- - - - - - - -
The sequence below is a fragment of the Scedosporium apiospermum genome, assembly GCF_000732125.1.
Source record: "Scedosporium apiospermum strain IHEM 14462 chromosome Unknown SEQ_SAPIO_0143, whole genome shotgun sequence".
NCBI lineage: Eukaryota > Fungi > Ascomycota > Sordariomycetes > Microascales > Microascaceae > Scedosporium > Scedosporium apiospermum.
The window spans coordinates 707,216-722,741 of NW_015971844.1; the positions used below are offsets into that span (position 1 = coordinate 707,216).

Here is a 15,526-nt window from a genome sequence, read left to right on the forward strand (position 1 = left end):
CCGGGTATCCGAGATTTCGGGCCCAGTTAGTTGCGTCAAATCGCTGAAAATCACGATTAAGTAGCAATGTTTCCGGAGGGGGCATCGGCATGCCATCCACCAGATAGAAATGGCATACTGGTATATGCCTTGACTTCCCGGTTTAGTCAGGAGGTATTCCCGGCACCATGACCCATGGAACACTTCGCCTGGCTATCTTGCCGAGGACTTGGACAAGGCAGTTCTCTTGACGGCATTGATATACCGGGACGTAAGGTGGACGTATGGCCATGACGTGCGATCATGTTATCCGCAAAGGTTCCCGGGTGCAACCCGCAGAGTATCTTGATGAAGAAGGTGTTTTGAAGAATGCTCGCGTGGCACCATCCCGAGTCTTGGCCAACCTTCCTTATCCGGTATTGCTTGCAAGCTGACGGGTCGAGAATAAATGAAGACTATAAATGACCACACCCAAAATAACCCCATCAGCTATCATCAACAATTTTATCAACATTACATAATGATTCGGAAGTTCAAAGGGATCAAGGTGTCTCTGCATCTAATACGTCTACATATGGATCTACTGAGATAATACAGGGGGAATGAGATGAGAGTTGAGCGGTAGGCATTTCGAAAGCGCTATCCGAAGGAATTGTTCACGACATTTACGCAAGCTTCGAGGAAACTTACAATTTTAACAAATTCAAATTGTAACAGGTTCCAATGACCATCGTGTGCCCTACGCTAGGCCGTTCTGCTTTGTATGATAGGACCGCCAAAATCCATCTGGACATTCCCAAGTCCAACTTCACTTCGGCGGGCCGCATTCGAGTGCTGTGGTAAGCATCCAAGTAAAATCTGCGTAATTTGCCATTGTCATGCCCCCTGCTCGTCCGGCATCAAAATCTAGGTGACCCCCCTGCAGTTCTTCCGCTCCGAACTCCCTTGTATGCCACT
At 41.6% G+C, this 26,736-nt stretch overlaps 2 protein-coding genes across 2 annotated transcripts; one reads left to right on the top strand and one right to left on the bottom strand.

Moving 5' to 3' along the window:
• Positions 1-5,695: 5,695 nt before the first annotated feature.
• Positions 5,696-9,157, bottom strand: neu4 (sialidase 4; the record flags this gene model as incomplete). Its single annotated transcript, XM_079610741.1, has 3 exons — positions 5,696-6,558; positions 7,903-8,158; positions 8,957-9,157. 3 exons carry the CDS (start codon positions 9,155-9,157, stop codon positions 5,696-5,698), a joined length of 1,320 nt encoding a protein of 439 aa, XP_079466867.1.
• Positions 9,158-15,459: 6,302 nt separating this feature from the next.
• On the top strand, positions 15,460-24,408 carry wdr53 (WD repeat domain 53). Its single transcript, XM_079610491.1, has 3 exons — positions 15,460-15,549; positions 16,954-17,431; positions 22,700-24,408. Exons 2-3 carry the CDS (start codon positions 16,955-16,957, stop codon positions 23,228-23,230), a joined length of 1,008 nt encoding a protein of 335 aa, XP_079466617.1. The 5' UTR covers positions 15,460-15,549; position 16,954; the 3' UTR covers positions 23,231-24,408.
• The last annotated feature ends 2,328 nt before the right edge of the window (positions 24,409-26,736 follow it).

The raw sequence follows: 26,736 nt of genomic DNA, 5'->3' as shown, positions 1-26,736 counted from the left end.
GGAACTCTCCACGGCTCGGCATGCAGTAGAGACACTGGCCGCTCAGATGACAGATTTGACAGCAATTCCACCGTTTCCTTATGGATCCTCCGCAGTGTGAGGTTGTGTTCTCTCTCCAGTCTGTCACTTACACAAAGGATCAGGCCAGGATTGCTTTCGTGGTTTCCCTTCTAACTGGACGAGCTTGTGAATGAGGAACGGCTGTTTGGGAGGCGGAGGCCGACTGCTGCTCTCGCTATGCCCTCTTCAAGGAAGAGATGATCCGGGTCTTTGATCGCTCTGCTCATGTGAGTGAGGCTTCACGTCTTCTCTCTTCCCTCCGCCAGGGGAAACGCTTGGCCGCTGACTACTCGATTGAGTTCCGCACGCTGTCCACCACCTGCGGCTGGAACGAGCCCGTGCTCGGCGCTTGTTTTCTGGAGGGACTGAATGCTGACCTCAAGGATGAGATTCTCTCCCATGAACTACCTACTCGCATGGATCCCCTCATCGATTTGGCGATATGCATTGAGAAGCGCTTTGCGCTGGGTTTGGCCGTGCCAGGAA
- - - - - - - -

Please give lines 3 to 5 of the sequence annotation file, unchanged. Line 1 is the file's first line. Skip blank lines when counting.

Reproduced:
NCBI lineage: Eukaryota > Fungi > Ascomycota > Sordariomycetes > Microascales > Microascaceae > Scedosporium > Scedosporium apiospermum.
The window spans coordinates 707,216-722,741 of NW_015971844.1; the positions used below are offsets into that span (position 1 = coordinate 707,216).

Here is a 15,526-nt window from a genome sequence, read left to right on the forward strand (position 1 = left end):